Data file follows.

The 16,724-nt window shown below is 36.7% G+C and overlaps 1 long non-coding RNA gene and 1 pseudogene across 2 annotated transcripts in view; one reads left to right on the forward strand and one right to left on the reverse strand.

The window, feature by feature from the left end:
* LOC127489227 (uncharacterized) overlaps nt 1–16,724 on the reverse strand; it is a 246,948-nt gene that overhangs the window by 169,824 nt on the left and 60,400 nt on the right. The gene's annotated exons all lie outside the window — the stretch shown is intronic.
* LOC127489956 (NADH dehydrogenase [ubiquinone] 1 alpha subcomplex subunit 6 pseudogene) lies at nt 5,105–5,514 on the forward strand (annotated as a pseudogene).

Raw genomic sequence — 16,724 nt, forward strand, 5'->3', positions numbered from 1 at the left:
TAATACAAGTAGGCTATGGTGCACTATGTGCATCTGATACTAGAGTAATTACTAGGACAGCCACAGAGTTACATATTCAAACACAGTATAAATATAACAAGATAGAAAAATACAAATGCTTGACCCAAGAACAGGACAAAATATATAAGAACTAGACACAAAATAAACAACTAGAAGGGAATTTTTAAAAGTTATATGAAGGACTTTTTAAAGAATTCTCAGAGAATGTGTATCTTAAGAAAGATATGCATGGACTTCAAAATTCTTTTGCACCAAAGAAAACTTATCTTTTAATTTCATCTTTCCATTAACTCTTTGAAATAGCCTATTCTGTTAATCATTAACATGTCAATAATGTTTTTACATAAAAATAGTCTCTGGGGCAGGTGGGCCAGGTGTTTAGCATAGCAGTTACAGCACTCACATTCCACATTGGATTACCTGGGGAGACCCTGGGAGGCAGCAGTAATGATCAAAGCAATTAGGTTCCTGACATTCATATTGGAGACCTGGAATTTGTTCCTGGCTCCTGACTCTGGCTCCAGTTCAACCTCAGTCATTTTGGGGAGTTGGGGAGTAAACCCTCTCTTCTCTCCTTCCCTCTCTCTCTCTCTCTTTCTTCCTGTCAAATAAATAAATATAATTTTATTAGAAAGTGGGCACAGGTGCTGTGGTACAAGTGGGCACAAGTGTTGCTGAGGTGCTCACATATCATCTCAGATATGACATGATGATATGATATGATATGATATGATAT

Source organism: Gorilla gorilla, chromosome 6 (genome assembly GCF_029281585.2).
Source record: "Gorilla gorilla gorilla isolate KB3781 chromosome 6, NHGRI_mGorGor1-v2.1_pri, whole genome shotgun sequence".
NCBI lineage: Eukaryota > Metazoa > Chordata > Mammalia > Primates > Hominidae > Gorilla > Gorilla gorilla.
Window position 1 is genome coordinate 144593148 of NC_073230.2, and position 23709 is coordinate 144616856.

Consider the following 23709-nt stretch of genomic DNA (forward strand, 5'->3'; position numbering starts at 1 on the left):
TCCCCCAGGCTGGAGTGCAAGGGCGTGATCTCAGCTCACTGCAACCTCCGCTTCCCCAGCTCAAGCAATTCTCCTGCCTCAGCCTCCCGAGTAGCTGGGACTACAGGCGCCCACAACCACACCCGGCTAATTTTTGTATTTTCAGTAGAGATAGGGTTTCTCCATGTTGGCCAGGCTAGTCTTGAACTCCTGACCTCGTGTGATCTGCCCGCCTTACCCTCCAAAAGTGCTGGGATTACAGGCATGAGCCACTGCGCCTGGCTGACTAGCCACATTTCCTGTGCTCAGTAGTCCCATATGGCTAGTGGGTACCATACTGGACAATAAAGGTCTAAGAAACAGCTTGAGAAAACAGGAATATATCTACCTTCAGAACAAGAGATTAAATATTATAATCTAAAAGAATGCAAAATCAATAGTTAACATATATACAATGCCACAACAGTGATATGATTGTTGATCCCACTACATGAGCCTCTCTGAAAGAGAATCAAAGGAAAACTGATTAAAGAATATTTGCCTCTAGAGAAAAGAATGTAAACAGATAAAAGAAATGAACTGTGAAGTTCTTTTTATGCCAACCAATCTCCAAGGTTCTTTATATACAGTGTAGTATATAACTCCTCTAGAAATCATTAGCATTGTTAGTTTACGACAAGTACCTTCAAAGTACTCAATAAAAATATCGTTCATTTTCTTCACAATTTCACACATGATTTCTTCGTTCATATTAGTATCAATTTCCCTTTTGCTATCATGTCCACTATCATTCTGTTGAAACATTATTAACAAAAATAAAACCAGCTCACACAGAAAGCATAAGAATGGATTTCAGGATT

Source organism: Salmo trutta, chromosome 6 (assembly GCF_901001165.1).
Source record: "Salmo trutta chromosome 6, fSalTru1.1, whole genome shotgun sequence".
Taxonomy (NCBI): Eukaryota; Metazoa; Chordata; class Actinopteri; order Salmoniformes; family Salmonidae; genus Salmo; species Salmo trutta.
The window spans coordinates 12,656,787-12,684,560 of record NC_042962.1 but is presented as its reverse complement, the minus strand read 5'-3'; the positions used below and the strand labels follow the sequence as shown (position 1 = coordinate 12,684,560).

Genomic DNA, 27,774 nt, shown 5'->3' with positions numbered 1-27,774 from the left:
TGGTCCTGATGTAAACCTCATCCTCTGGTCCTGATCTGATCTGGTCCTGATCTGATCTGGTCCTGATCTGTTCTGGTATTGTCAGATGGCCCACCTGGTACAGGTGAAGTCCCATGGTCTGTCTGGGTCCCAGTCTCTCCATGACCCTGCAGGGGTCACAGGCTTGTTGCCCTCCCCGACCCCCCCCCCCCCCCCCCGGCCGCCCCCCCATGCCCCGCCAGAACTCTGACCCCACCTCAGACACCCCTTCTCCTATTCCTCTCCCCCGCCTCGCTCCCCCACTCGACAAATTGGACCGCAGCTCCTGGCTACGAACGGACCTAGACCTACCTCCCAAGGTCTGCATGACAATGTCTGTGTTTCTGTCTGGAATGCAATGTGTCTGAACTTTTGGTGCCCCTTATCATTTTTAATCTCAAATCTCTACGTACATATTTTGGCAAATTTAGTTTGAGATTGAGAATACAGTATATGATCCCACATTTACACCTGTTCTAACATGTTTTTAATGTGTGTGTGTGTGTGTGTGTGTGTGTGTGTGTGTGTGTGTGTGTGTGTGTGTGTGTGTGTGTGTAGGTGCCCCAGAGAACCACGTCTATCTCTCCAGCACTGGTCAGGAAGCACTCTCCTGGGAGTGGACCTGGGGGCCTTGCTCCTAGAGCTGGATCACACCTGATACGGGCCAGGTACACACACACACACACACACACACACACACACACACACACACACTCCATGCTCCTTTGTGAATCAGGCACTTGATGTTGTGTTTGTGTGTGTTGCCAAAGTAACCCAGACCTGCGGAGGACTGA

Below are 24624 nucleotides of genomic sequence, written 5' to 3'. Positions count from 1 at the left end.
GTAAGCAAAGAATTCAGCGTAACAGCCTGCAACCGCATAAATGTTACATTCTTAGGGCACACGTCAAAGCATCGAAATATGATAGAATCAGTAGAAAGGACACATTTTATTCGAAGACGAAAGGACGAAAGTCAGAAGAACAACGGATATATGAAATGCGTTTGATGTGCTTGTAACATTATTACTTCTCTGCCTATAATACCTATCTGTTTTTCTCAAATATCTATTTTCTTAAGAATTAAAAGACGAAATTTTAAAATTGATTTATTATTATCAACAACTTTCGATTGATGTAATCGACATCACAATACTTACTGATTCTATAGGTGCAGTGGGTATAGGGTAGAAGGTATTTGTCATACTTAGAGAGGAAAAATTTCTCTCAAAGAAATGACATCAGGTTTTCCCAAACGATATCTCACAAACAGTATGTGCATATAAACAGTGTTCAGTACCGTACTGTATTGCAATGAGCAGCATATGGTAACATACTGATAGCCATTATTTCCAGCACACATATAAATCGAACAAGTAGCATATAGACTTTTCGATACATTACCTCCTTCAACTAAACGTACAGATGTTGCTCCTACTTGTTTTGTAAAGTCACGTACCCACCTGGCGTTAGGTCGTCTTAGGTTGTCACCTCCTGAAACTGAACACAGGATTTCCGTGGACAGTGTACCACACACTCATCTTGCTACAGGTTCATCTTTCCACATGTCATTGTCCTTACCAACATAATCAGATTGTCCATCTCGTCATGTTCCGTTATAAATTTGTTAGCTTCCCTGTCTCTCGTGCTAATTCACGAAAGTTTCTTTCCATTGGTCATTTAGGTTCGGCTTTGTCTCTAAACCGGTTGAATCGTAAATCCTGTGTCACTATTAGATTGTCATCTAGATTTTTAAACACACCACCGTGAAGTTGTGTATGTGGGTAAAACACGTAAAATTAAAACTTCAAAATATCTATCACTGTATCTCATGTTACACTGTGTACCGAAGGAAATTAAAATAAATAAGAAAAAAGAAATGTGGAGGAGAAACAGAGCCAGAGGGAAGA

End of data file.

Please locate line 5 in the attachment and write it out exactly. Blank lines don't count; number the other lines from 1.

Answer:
Raw genomic sequence — 16,724 nt, forward strand, 5'->3', positions numbered from 1 at the left: